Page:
The Exchange 2010 OAB needs some love and attention after it has been created with the default settings. While things may not be broken, they are less than ideal.
The Exchange OAB was last really overhauled with Exchange 2003 SP2 and Outlook 2003 SP2. This was the move to the fourth generation of OAB and was done for many good reasons. They included:
- Ability to generate local specific indexes
- New logic to apply differential update files
- New LZX compression
- Sort order for ANR and browse files
To benefit from these features, the Outlook client needs to use a Unicode profile. This also affords PST and OST file benefits. The new OAB format also reduces the instances when a full OAB download occurs.
It is worth noting that Exchange 2003 SP2 was released in October 2005.
This means that there has been significant water under the bridge before and after this date…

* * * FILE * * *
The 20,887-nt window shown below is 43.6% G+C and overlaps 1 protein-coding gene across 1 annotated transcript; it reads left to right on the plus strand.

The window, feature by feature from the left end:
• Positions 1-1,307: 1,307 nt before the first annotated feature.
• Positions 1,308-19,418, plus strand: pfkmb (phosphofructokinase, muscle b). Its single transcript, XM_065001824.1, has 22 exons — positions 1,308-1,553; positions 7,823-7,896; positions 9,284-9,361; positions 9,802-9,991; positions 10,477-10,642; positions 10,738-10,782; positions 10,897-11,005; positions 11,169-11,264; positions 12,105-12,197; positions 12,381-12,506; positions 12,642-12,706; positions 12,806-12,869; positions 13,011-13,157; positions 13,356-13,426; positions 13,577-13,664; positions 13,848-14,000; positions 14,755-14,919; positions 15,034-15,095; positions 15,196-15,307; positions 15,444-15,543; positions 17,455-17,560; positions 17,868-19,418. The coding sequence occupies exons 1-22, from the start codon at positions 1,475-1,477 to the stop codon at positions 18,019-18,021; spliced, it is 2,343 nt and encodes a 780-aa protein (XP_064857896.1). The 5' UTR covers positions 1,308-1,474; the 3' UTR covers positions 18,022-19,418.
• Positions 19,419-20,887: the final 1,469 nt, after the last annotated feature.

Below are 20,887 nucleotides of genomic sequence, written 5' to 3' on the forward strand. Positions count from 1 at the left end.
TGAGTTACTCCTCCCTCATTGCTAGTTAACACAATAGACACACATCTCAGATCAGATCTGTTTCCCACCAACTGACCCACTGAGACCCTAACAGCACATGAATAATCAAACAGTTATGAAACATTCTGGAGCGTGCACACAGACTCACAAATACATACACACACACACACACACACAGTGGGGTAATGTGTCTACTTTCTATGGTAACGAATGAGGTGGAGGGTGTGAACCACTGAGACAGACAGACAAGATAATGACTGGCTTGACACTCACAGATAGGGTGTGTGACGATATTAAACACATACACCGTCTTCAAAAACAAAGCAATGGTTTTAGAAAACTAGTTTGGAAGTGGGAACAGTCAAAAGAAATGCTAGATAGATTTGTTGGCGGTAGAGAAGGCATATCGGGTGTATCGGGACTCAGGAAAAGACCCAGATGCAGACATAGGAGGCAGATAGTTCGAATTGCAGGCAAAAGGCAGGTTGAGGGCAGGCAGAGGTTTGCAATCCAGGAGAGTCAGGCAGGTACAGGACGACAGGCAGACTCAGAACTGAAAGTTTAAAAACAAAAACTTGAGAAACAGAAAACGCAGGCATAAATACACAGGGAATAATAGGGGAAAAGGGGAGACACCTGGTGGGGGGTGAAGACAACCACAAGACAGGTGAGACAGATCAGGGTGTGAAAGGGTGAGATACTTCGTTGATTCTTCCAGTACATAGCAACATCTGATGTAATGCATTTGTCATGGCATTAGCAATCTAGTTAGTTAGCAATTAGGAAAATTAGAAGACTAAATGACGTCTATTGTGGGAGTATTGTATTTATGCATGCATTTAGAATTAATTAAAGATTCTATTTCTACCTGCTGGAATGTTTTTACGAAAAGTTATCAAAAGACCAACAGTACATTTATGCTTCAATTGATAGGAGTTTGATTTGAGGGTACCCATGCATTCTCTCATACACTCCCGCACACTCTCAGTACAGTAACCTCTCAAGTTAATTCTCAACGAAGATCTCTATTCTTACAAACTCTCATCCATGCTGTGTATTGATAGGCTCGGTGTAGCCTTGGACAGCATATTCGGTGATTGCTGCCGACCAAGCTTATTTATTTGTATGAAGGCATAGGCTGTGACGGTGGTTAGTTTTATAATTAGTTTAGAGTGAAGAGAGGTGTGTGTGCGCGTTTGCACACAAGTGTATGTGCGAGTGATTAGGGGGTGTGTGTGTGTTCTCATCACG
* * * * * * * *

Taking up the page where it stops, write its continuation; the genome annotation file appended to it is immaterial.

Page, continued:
Default Exchange 2010 OAB Configuration
The below is typical of most Exchange 2007 and Exchange 2010 OABs that I have seen in production over the years. You will note that everything is selected.
Why is this an issue? Well if the latest OAB version is V4, and that was the Outlook 2003 SP2 client (which is now unsupported) why do we need V2 and V1?
V2 was Outlook 98 SP1 and older.
V3 was Outlook 98 SP2 up to Outlook 2003 SP1.
V4 as noted above is the latest and is Outlook 2003 SP2 onwards.
The short answer is you do not. If you still have Outlook 2003 or older, you really need to have a word about your IT security.
The other legacy aspect is the option to use Public Folders to store Free/Busy information. This is also no longer required for Outlook 2007 and newer as they can leverage the Availability web service in Exchange 2007 and onwards.
Suggested Exchange 2010 OAB Configuration
The below has the settings that should be enabled for most current environments.
Not that the older V2 and V3 formats are not being generated, and there is no Public Folder distribution.
Exchange 2013 & 2016 OAB
Note that Exchange 2013 onwards will create a new and separate OAB. In essence you have two default OABs, though one is more shiny and attractive than the other.
This new OAB does not have the legacy issues of the Exchange 2007/2010 OAB.